This is a guest blog post by Dalouge Smith, President & CEO – San Diego Youth Symphony and Conservatory and Francisco Escobedo, Ed.D., Superintendent – Chula Vista Elementary School District.
Education has transformed over the past several years, motivated by the understanding that today’s students must be prepared to succeed in jobs that don’t yet even exist in our 21st century economy. Educators, policymakers, elected officials and philanthropists increasingly recognize that academic achievement is driven by much more than test preparation. Quantitative factors, such as school day attendance and parent involvement, underpin learning. Qualitatively, school climate, social-emotional wellbeing and love of learning also drive outcomes.
In Chula Vista Elementary School District (CVESD), we’ve found arts education to be an essential contributor to the many outcomes we aim to achieve with students. As a result, every child in CVESD’s K-6 system at all 46 of our schools receives sequential instruction in visual and performing arts subjects throughout the school year.
However, this has not always been the case. For nearly 15 years, CVESD did not provide arts instruction during the school day. And only a few schools offered the arts as stand-alone after school enrichment programs. This began to change in 2010 with the launch of San Diego Youth Symphony and Conservatory’s (SDYS) Community Opus Project. CVESD district and site leaders focused on providing students with a well-rounded education and to be attentive to the positive qualitative indicators of educational success. Opus perfectly complemented this direction and was designed to achieve the qualitative outcomes that drive quantitative improvements in student progress.
The first two Opus schools, both eligible for the federal Title I program, immediately saw benefits. Improved student behavior was changing the classroom learning environment for all students. Parents engaged in their child’s music learning, began volunteering during the school day and appeared before the school board to show their support.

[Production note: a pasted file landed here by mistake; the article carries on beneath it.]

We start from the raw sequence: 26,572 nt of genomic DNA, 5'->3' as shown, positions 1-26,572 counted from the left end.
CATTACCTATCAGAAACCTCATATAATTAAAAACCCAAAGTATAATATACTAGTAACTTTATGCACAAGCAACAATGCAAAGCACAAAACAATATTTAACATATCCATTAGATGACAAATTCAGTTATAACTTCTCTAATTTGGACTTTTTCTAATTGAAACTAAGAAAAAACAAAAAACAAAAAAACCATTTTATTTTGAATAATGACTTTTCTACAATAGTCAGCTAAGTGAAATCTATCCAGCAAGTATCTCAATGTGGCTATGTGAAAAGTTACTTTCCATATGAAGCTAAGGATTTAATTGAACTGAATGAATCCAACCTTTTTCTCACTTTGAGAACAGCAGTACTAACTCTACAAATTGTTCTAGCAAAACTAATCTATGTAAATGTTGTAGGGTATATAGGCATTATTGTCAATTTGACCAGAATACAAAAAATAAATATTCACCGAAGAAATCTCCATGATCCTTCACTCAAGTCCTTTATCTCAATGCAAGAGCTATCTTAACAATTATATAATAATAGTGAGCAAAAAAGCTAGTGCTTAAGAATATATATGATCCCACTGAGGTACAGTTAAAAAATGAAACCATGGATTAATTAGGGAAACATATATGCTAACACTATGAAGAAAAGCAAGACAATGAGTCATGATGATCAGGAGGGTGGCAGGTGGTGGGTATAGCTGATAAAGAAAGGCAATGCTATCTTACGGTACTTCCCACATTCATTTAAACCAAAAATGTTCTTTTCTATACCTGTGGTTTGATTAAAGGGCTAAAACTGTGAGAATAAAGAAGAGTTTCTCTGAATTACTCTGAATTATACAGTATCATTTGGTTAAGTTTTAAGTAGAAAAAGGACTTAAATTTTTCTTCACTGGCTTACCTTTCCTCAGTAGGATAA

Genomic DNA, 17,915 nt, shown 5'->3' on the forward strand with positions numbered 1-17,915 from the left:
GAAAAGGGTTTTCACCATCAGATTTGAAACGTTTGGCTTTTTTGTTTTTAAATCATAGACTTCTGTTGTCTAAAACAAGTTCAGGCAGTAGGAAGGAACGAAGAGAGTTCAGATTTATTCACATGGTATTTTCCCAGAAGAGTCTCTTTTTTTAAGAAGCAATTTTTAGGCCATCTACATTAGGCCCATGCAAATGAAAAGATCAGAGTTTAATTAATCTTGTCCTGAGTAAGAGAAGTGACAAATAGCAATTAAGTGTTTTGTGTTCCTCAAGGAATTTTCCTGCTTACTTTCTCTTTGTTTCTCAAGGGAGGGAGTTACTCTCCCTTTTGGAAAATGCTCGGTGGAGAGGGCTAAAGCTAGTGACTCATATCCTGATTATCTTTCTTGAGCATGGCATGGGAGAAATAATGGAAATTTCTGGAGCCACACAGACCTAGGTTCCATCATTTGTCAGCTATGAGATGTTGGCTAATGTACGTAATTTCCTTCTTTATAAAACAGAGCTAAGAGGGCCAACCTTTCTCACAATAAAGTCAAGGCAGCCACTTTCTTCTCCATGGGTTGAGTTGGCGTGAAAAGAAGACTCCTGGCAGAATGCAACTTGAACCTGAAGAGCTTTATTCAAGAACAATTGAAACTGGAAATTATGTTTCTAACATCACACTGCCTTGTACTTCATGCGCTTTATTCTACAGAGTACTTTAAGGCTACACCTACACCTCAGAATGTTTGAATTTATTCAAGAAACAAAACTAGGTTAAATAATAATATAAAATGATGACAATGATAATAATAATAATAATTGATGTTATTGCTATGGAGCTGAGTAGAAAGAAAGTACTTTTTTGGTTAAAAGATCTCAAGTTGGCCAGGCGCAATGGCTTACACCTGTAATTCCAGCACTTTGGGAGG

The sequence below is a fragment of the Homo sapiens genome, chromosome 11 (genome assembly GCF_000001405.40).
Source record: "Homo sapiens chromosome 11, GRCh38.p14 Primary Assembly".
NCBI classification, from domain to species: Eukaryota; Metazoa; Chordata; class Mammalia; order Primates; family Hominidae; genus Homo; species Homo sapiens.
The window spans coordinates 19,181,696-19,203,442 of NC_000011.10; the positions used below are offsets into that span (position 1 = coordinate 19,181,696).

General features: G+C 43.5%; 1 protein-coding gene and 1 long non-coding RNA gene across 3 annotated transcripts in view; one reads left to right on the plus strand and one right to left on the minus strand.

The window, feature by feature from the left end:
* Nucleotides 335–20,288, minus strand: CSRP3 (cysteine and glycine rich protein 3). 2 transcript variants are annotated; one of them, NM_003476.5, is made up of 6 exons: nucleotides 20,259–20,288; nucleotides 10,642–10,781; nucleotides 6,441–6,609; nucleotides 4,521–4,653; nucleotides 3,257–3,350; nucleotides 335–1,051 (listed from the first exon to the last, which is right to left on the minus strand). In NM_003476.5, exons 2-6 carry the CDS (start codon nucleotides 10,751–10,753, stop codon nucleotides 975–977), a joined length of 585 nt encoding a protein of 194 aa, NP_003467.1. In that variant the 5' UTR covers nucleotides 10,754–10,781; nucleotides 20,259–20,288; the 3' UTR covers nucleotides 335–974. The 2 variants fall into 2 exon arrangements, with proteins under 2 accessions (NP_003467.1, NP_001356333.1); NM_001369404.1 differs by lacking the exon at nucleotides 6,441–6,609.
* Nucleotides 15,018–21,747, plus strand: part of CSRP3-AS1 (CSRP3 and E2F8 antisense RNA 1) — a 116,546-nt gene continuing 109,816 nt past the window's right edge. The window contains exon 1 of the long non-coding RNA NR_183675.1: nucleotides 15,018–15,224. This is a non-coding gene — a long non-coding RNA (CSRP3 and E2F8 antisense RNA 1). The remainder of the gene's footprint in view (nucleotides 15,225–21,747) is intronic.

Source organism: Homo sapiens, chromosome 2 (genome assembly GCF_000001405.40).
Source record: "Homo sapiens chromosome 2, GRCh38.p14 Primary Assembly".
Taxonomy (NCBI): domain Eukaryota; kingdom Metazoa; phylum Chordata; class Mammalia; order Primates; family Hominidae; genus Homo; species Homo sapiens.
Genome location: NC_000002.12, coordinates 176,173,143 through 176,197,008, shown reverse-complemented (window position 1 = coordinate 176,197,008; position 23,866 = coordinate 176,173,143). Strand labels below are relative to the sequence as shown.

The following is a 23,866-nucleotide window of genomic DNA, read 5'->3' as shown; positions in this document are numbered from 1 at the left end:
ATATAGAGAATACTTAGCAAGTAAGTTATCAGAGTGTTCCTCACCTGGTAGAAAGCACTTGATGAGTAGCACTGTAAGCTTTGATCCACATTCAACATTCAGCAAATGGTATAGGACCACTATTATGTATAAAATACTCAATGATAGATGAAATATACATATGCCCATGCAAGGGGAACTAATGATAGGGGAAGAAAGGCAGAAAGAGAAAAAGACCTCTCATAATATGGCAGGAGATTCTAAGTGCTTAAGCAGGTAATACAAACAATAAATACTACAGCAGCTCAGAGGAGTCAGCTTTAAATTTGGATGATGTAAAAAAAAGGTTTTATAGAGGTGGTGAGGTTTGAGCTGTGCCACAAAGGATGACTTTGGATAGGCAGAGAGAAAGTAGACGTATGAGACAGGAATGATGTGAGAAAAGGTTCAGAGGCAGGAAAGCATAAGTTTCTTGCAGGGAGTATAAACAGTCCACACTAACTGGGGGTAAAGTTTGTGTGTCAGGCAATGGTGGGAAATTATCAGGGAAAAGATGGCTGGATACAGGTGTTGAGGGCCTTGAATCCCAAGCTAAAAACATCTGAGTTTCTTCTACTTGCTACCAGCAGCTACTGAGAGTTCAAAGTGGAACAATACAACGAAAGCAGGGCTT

From that point, collaboration accelerated. CVESD invested in SDYS to expand the after-school program to more Title I schools and to pilot in-school music instruction. SDYS introduced CVESD to VH1 Save The Music Foundation which signed on to donate instrument packages. CVESD, with SDYS’ help, created a plan for returning arts education to every child in the district. By 2015, board members and leaders across CVESD were so inspired by the benefits accruing to students in the Community Opus Project that more than 70 certified visual and performing arts teachers were hired in two months. The arts were again part of the school day!
In the years since this investment in arts education, CVESD has experienced amazing results. Parents are overflowing school concert events. Students are performing throughout the community with confidence and excitement. As suggested by the National Association of Music Merchants Foundation (NAMM), a major supporter of Opus, students will also perform at the upcoming Education Commission of the States National Forum on Education Policy. School hallways are filled with colorful art. Along with test scores that outpace peer groups in California and San Diego County, CVESD is seeing students in school more often with a 0.5 percent overall increase in student attendance during the first year of universal access to arts education. Early analysis of site data shows schools that hired a full-time music teacher and received instruments from VH1 Save the Music Foundation experienced even greater improvements.
The partnership between CVESD and SDYS shows that when schools incorporate arts education into the breadth of campus and classroom experiences, not simply as an extracurricular program, the entire learning experience is enhanced for students, families, faculty and staff.
To learn more about the outcomes of the CVESD/SDYS collaboration watch University of California Television’s High Notes: The Case for Music Education. For an overview of the CVESD/SDYS collaboration, watch the National Endowment for the Arts webinar The Restoration of Arts Education. For one Opus student’s perspective, view NAMM’s video The Community Opus Project.
The Community Opus Project is featured as part of the AEP Success Stories Initiative, which will continue to illustrate ways in which the arts are leading the way to student success across the country. Be sure to subscribe to the Arts Ed Digest and follow us on Twitter to learn more about the importance of creating, maintaining and expanding access to arts education for all students.